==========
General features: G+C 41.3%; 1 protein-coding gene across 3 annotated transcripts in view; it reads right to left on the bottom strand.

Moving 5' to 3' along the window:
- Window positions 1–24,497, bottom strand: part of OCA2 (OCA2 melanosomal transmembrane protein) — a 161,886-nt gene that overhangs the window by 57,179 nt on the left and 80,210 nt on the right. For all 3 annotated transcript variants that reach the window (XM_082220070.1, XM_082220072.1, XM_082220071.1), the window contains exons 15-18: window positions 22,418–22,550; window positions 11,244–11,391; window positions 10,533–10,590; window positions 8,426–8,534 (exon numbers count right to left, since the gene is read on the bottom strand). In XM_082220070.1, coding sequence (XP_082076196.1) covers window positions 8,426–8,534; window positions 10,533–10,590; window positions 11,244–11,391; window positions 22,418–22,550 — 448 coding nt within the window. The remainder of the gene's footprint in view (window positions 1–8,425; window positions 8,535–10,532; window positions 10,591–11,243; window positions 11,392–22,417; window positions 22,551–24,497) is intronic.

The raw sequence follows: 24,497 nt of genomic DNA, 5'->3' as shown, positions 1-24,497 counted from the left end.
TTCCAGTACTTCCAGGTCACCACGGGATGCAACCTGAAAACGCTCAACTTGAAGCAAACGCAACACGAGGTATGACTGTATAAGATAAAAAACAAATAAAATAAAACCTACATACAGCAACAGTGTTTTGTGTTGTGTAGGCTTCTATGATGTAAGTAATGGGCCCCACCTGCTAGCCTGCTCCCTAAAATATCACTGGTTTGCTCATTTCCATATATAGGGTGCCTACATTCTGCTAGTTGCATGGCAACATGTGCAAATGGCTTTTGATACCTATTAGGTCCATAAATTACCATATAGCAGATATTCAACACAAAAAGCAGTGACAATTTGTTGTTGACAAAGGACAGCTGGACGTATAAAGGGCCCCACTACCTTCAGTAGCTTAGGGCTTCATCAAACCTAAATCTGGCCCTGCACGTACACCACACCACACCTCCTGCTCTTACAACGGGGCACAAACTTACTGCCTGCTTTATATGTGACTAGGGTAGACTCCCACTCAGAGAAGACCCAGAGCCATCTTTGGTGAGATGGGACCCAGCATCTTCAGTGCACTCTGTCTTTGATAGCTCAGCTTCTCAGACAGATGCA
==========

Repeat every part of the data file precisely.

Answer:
General features: G+C 41.3%; 1 protein-coding gene across 3 annotated transcripts in view; it reads right to left on the bottom strand.

Moving 5' to 3' along the window:
- Window positions 1–24,497, bottom strand: part of OCA2 (OCA2 melanosomal transmembrane protein) — a 161,886-nt gene that overhangs the window by 57,179 nt on the left and 80,210 nt on the right. For all 3 annotated transcript variants that reach the window (XM_082220070.1, XM_082220072.1, XM_082220071.1), the window contains exons 15-18: window positions 22,418–22,550; window positions 11,244–11,391; window positions 10,533–10,590; window positions 8,426–8,534 (exon numbers count right to left, since the gene is read on the bottom strand). In XM_082220070.1, coding sequence (XP_082076196.1) covers window positions 8,426–8,534; window positions 10,533–10,590; window positions 11,244–11,391; window positions 22,418–22,550 — 448 coding nt within the window. The remainder of the gene's footprint in view (window positions 1–8,425; window positions 8,535–10,532; window positions 10,591–11,243; window positions 11,392–22,417; window positions 22,551–24,497) is intronic.

The raw sequence follows: 24,497 nt of genomic DNA, 5'->3' as shown, positions 1-24,497 counted from the left end.
TTCCAGTACTTCCAGGTCACCACGGGATGCAACCTGAAAACGCTCAACTTGAAGCAAACGCAACACGAGGTATGACTGTATAAGATAAAAAACAAATAAAATAAAACCTACATACAGCAACAGTGTTTTGTGTTGTGTAGGCTTCTATGATGTAAGTAATGGGCCCCACCTGCTAGCCTGCTCCCTAAAATATCACTGGTTTGCTCATTTCCATATATAGGGTGCCTACATTCTGCTAGTTGCATGGCAACATGTGCAAATGGCTTTTGATACCTATTAGGTCCATAAATTACCATATAGCAGATATTCAACACAAAAAGCAGTGACAATTTGTTGTTGACAAAGGACAGCTGGACGTATAAAGGGCCCCACTACCTTCAGTAGCTTAGGGCTTCATCAAACCTAAATCTGGCCCTGCACGTACACCACACCACACCTCCTGCTCTTACAACGGGGCACAAACTTACTGCCTGCTTTATATGTGACTAGGGTAGACTCCCACTCAGAGAAGACCCAGAGCCATCTTTGGTGAGATGGGACCCAGCATCTTCAGTGCACTCTGTCTTTGATAGCTCAGCTTCTCAGACAGATGCA